UT professor says tectonic shift triggered biological explosion

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New research from geosciences professor Ian Dalziel suggests the cause of rising sea levels and biological expansion 530 million years ago was a major
tectonic shift. 

Dalziel’s study, which was published in the November issue of The Journal of Geology, suggests that the shift resulted in the emergence of major multicellular organisms, such as fish and mollusks during this era, the Cambrian period.

According to Dalziel, he had been collecting geological evidence on various continents, primarily in Antarctica, when he discovered a link between the evidence he had been collecting and existing research that indicated the Pacific and Atlantic Oceans were once a single body of water. 

“One night, I thought there had to be a connection between the two oceans,” Dalziel said. “I’d been
concentrated on the continents and not on the ocean.”

Dalziel proposed a reconstruction of Earth involving the supercontinent called Gondwanaland that was composed of Australia, Antarctica, Africa, India, and South America and Laurentia, the geological ancestor of North America. In Dalziel’s model, Gondwanaland and Laurentia oceans were separated by the Pacific and ancestral Atlantic oceans.

“I’ve been working on the study of the Earth before Cambrian for quite a number and in Antarctica,” Dalziel said. “North America and Antarctica were
previously joined.”

Dalziel said a rift opened up between the Pacific and ancestral Atlantic oceans, which led to the rise in sea levels. Dalziel said he utilized previous research to come to his conclusions.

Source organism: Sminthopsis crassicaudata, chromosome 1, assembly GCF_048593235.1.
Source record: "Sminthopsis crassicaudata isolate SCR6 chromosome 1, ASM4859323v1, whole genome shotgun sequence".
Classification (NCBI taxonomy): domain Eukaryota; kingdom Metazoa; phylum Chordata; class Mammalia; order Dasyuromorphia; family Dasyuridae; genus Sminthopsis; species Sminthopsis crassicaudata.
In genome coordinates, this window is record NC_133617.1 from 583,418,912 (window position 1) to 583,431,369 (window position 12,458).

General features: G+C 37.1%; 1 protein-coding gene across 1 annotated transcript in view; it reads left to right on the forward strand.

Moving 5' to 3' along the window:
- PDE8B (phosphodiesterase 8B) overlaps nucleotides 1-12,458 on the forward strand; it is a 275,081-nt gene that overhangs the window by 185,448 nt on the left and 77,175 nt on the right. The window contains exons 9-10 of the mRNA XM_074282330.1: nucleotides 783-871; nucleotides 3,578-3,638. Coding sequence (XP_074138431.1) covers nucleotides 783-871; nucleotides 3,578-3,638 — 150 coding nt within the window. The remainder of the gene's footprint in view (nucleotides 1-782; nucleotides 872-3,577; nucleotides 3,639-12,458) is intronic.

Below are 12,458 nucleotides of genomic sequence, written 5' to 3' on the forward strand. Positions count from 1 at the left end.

“We know the chemistry of the Atlantic Ocean affected the chemistry of the Pacific,” Dalziel said. “[This has made possible] the
connection between the previous, well-documented research and what’s been done recently.”

John Goodge, environmental sciences professor at the University of Minnesota who read Dalziel’s paper, said that this tectonic shift caused the buildup of oxygen in the environment, which made prime conditions for the rise of modern species.

“We have shallow seas encroaching on land,” Goodge said. “North America [had a] warm climate and nutrient-rich waters. It’s possible that that’s what set the stage for the expansion of these living organisms.”

As research on this topic continues, Dalziel said he would like for more people to piece together evidence supporting his claims.

“There are students and faculty around the world that will be able to collect evidence,” Dalziel said. “I hope they continue piecing it together and understand this far-reaching problem.”